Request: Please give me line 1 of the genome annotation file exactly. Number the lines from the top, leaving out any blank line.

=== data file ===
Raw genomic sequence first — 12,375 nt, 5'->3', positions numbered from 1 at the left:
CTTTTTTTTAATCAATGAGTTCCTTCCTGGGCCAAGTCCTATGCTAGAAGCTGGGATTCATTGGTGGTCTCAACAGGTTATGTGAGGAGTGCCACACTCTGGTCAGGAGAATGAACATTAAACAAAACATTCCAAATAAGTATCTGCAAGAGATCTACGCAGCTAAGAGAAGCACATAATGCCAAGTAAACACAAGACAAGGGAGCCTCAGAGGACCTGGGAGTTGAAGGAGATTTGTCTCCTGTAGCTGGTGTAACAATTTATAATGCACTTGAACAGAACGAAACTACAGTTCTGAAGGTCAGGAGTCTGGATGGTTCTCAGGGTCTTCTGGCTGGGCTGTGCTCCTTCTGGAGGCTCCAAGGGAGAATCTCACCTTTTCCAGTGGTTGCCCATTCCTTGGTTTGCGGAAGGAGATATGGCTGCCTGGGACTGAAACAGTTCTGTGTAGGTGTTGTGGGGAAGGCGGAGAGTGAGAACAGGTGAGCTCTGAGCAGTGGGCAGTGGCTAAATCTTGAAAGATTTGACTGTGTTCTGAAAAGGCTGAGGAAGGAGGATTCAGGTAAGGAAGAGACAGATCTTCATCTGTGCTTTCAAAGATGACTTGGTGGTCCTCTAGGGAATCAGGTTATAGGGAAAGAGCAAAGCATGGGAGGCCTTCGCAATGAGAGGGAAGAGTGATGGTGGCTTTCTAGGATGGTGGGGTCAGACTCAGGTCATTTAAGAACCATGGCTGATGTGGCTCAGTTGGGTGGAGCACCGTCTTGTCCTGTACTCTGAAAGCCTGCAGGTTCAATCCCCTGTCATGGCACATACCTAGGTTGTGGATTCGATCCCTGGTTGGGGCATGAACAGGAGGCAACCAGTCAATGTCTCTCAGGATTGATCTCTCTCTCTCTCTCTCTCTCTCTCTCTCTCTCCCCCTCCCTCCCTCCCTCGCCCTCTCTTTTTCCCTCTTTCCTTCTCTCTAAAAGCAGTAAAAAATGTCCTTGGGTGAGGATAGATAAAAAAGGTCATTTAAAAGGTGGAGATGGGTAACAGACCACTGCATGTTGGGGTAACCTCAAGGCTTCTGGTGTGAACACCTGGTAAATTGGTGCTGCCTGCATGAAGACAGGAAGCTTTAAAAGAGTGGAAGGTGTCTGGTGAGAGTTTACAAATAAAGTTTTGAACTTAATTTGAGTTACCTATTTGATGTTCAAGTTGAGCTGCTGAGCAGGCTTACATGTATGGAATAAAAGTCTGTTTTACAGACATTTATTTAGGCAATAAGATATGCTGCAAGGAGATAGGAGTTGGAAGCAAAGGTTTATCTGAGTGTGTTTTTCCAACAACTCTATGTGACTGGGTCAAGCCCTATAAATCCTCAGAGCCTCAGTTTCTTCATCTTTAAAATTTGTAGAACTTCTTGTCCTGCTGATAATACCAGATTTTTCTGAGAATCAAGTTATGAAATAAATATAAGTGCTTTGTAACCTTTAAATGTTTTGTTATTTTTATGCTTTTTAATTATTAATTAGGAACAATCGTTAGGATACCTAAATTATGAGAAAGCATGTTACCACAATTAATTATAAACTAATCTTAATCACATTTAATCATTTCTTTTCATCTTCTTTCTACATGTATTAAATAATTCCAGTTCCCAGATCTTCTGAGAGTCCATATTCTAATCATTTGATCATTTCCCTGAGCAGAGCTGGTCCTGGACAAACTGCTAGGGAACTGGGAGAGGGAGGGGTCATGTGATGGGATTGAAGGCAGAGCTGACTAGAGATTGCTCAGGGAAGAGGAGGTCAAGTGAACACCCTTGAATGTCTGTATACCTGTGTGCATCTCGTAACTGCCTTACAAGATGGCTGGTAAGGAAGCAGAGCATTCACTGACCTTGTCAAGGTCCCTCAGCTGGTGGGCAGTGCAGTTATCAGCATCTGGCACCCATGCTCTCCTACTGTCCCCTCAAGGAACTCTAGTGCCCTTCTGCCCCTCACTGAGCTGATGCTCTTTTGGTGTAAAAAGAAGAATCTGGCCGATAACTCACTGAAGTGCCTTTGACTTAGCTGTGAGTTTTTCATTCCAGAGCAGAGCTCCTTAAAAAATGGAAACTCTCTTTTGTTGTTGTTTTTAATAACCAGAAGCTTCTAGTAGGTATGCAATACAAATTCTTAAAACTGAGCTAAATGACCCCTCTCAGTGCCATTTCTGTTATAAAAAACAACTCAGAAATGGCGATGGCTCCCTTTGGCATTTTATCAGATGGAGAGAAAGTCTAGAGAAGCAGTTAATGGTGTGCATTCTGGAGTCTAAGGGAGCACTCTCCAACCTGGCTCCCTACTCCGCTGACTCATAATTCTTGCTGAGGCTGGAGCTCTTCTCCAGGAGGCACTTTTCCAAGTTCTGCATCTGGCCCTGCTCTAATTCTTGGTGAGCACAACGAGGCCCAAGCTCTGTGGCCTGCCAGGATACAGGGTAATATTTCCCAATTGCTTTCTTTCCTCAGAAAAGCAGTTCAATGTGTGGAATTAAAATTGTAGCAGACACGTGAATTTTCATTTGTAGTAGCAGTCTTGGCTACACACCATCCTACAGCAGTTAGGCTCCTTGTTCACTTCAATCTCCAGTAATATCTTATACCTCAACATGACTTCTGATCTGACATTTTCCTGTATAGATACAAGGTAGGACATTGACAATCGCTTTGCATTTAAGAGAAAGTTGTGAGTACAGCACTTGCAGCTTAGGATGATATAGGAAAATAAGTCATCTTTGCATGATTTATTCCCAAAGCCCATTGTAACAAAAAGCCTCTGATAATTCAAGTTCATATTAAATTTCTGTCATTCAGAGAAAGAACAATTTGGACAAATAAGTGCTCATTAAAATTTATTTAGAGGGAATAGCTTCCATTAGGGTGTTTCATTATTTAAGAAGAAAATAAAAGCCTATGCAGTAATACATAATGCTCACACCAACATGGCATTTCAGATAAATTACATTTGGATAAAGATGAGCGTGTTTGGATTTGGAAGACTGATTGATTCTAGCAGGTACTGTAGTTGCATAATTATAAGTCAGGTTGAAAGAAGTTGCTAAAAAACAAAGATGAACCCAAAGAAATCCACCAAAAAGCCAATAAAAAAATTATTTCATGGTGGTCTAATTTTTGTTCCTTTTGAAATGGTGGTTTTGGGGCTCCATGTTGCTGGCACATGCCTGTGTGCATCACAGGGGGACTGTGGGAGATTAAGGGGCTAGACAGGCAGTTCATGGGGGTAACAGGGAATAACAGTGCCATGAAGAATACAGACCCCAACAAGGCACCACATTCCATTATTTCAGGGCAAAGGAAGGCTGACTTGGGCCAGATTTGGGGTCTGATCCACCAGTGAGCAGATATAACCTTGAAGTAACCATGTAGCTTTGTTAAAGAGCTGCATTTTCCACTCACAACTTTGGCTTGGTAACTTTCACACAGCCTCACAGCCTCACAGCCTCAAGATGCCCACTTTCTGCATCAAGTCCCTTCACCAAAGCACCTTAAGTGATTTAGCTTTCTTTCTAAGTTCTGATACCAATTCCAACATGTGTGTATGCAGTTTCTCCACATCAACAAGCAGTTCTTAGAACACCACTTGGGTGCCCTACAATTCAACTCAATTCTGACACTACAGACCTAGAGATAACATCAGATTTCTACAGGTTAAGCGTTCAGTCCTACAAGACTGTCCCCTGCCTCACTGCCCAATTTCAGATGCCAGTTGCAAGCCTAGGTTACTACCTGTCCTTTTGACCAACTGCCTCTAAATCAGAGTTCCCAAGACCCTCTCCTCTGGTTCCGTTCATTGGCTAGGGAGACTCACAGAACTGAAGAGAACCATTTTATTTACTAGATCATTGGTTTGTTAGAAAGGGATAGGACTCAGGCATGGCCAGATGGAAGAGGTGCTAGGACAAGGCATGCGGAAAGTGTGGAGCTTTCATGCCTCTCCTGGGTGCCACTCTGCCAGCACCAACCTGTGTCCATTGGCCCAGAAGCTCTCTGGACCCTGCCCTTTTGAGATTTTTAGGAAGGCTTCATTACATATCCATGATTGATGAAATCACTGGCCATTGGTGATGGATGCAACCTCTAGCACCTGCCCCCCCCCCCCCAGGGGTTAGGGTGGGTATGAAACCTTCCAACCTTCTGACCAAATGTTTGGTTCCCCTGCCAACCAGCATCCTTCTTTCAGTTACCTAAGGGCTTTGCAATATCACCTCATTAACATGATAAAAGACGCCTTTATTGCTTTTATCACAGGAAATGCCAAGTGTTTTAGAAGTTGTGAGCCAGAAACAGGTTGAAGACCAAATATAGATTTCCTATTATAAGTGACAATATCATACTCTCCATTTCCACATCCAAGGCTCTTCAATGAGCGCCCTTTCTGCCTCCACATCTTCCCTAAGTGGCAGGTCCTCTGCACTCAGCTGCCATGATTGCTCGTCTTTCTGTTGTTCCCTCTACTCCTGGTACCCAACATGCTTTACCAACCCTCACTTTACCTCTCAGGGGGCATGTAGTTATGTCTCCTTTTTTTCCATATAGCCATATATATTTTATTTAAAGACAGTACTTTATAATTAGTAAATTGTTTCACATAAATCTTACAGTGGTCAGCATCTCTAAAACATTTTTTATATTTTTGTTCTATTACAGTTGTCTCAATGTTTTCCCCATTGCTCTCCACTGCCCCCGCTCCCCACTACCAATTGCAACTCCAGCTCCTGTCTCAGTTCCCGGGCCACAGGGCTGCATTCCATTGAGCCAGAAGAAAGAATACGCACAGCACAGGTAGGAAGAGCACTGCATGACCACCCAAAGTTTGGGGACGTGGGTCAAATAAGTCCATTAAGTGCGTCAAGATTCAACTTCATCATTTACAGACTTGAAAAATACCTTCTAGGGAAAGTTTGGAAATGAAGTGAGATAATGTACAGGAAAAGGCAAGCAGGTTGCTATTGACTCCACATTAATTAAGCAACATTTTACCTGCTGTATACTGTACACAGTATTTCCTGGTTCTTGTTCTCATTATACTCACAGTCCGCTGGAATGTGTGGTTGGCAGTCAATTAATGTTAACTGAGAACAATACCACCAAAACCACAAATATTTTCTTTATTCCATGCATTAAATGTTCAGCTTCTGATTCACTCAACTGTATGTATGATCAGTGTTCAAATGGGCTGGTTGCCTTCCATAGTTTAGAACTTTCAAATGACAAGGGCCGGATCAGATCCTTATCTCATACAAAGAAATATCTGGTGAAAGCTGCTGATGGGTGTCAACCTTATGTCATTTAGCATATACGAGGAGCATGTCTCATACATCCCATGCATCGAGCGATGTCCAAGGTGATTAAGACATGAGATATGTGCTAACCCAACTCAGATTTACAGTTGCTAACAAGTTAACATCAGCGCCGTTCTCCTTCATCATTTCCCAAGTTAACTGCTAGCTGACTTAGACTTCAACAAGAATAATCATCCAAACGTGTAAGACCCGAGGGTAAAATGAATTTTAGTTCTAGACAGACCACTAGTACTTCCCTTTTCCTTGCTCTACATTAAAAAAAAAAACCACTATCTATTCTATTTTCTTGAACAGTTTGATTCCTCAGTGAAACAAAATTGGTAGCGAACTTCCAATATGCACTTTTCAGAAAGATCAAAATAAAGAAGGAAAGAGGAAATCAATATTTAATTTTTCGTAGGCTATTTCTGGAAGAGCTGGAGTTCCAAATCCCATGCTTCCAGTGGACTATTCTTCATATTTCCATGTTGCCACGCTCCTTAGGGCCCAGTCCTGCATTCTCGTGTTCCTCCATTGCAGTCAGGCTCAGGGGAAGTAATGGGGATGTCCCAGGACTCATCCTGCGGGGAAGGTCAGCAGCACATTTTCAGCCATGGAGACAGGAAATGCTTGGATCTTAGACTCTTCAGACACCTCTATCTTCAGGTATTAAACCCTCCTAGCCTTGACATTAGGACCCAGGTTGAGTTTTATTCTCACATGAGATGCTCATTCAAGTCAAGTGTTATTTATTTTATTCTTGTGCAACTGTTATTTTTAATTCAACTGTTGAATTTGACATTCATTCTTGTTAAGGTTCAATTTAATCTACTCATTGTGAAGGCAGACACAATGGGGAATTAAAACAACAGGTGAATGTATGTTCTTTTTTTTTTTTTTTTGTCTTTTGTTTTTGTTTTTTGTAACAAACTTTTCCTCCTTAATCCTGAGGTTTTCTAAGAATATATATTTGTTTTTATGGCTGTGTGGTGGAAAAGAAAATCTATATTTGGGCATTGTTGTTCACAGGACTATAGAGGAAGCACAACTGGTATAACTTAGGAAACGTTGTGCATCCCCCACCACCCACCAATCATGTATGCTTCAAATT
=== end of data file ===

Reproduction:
Raw genomic sequence first — 12,375 nt, 5'->3', positions numbered from 1 at the left: